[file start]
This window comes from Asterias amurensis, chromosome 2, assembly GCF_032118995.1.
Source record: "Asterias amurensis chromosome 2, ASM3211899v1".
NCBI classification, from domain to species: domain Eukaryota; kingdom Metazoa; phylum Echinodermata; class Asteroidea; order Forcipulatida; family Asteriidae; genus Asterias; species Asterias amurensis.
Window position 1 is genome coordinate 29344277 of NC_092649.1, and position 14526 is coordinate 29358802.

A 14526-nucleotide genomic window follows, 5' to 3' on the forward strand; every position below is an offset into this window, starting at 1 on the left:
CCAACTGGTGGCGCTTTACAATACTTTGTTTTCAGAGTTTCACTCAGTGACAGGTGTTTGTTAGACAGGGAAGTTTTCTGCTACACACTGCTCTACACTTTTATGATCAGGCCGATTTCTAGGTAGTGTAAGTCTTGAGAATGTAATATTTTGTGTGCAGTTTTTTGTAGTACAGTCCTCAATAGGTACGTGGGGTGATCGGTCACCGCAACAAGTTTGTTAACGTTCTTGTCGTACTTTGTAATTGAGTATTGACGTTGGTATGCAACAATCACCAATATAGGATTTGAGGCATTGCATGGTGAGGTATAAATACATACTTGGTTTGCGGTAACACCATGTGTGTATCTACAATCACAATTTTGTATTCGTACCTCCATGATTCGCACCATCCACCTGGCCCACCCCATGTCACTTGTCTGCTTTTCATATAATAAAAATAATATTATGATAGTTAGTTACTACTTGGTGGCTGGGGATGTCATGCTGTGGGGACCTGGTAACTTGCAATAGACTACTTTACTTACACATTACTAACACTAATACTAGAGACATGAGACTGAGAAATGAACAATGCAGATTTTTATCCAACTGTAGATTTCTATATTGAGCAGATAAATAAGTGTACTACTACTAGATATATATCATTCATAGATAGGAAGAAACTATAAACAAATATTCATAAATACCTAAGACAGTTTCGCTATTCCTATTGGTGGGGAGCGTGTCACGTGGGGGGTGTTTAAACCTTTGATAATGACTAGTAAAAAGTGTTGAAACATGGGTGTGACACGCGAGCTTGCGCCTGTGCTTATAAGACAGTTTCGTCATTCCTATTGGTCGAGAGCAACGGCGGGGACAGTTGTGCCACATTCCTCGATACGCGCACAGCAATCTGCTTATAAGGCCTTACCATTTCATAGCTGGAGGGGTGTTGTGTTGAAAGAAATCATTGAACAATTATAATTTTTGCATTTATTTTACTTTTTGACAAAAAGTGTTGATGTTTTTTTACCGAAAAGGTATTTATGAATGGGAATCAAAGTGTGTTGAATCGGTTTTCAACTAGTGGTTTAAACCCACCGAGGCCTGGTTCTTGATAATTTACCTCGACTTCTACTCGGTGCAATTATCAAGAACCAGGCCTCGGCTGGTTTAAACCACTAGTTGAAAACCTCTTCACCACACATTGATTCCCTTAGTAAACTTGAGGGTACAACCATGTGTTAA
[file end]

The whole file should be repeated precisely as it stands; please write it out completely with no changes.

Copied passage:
This window comes from Asterias amurensis, chromosome 2, assembly GCF_032118995.1.
Source record: "Asterias amurensis chromosome 2, ASM3211899v1".
NCBI classification, from domain to species: domain Eukaryota; kingdom Metazoa; phylum Echinodermata; class Asteroidea; order Forcipulatida; family Asteriidae; genus Asterias; species Asterias amurensis.
Window position 1 is genome coordinate 29344277 of NC_092649.1, and position 14526 is coordinate 29358802.

A 14526-nucleotide genomic window follows, 5' to 3' on the forward strand; every position below is an offset into this window, starting at 1 on the left:
CCAACTGGTGGCGCTTTACAATACTTTGTTTTCAGAGTTTCACTCAGTGACAGGTGTTTGTTAGACAGGGAAGTTTTCTGCTACACACTGCTCTACACTTTTATGATCAGGCCGATTTCTAGGTAGTGTAAGTCTTGAGAATGTAATATTTTGTGTGCAGTTTTTTGTAGTACAGTCCTCAATAGGTACGTGGGGTGATCGGTCACCGCAACAAGTTTGTTAACGTTCTTGTCGTACTTTGTAATTGAGTATTGACGTTGGTATGCAACAATCACCAATATAGGATTTGAGGCATTGCATGGTGAGGTATAAATACATACTTGGTTTGCGGTAACACCATGTGTGTATCTACAATCACAATTTTGTATTCGTACCTCCATGATTCGCACCATCCACCTGGCCCACCCCATGTCACTTGTCTGCTTTTCATATAATAAAAATAATATTATGATAGTTAGTTACTACTTGGTGGCTGGGGATGTCATGCTGTGGGGACCTGGTAACTTGCAATAGACTACTTTACTTACACATTACTAACACTAATACTAGAGACATGAGACTGAGAAATGAACAATGCAGATTTTTATCCAACTGTAGATTTCTATATTGAGCAGATAAATAAGTGTACTACTACTAGATATATATCATTCATAGATAGGAAGAAACTATAAACAAATATTCATAAATACCTAAGACAGTTTCGCTATTCCTATTGGTGGGGAGCGTGTCACGTGGGGGGTGTTTAAACCTTTGATAATGACTAGTAAAAAGTGTTGAAACATGGGTGTGACACGCGAGCTTGCGCCTGTGCTTATAAGACAGTTTCGTCATTCCTATTGGTCGAGAGCAACGGCGGGGACAGTTGTGCCACATTCCTCGATACGCGCACAGCAATCTGCTTATAAGGCCTTACCATTTCATAGCTGGAGGGGTGTTGTGTTGAAAGAAATCATTGAACAATTATAATTTTTGCATTTATTTTACTTTTTGACAAAAAGTGTTGATGTTTTTTTACCGAAAAGGTATTTATGAATGGGAATCAAAGTGTGTTGAATCGGTTTTCAACTAGTGGTTTAAACCCACCGAGGCCTGGTTCTTGATAATTTACCTCGACTTCTACTCGGTGCAATTATCAAGAACCAGGCCTCGGCTGGTTTAAACCACTAGTTGAAAACCTCTTCACCACACATTGATTCCCTTAGTAAACTTGAGGGTACAACCATGTGTTAA